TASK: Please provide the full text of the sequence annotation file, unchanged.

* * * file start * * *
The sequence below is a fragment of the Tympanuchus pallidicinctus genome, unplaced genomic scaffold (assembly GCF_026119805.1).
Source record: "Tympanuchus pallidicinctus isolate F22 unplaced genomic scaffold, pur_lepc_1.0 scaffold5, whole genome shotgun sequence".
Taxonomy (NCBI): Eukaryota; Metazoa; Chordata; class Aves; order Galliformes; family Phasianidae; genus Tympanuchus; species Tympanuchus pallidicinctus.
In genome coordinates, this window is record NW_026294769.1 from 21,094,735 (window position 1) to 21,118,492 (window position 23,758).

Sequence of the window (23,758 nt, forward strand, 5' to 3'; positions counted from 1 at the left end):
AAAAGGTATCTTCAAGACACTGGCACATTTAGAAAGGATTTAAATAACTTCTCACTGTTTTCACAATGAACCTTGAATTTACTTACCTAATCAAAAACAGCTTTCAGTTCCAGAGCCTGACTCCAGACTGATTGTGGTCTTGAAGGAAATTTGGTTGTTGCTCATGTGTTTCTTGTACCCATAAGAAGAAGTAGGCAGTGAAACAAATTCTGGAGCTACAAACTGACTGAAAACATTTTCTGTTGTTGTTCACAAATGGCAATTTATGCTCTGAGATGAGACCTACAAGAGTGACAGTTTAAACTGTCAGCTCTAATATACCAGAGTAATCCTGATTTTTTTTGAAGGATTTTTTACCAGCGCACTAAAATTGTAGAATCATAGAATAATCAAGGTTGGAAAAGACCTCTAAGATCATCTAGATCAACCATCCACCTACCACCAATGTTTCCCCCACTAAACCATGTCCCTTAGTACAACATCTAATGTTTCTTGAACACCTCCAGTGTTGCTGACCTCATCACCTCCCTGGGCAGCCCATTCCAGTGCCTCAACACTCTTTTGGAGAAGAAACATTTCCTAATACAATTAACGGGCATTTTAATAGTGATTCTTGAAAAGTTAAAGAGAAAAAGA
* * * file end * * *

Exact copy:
The sequence below is a fragment of the Tympanuchus pallidicinctus genome, unplaced genomic scaffold (assembly GCF_026119805.1).
Source record: "Tympanuchus pallidicinctus isolate F22 unplaced genomic scaffold, pur_lepc_1.0 scaffold5, whole genome shotgun sequence".
Taxonomy (NCBI): Eukaryota; Metazoa; Chordata; class Aves; order Galliformes; family Phasianidae; genus Tympanuchus; species Tympanuchus pallidicinctus.
In genome coordinates, this window is record NW_026294769.1 from 21,094,735 (window position 1) to 21,118,492 (window position 23,758).

Sequence of the window (23,758 nt, forward strand, 5' to 3'; positions counted from 1 at the left end):
AAAAGGTATCTTCAAGACACTGGCACATTTAGAAAGGATTTAAATAACTTCTCACTGTTTTCACAATGAACCTTGAATTTACTTACCTAATCAAAAACAGCTTTCAGTTCCAGAGCCTGACTCCAGACTGATTGTGGTCTTGAAGGAAATTTGGTTGTTGCTCATGTGTTTCTTGTACCCATAAGAAGAAGTAGGCAGTGAAACAAATTCTGGAGCTACAAACTGACTGAAAACATTTTCTGTTGTTGTTCACAAATGGCAATTTATGCTCTGAGATGAGACCTACAAGAGTGACAGTTTAAACTGTCAGCTCTAATATACCAGAGTAATCCTGATTTTTTTTGAAGGATTTTTTACCAGCGCACTAAAATTGTAGAATCATAGAATAATCAAGGTTGGAAAAGACCTCTAAGATCATCTAGATCAACCATCCACCTACCACCAATGTTTCCCCCACTAAACCATGTCCCTTAGTACAACATCTAATGTTTCTTGAACACCTCCAGTGTTGCTGACCTCATCACCTCCCTGGGCAGCCCATTCCAGTGCCTCAACACTCTTTTGGAGAAGAAACATTTCCTAATACAATTAACGGGCATTTTAATAGTGATTCTTGAAAAGTTAAAGAGAAAAAGA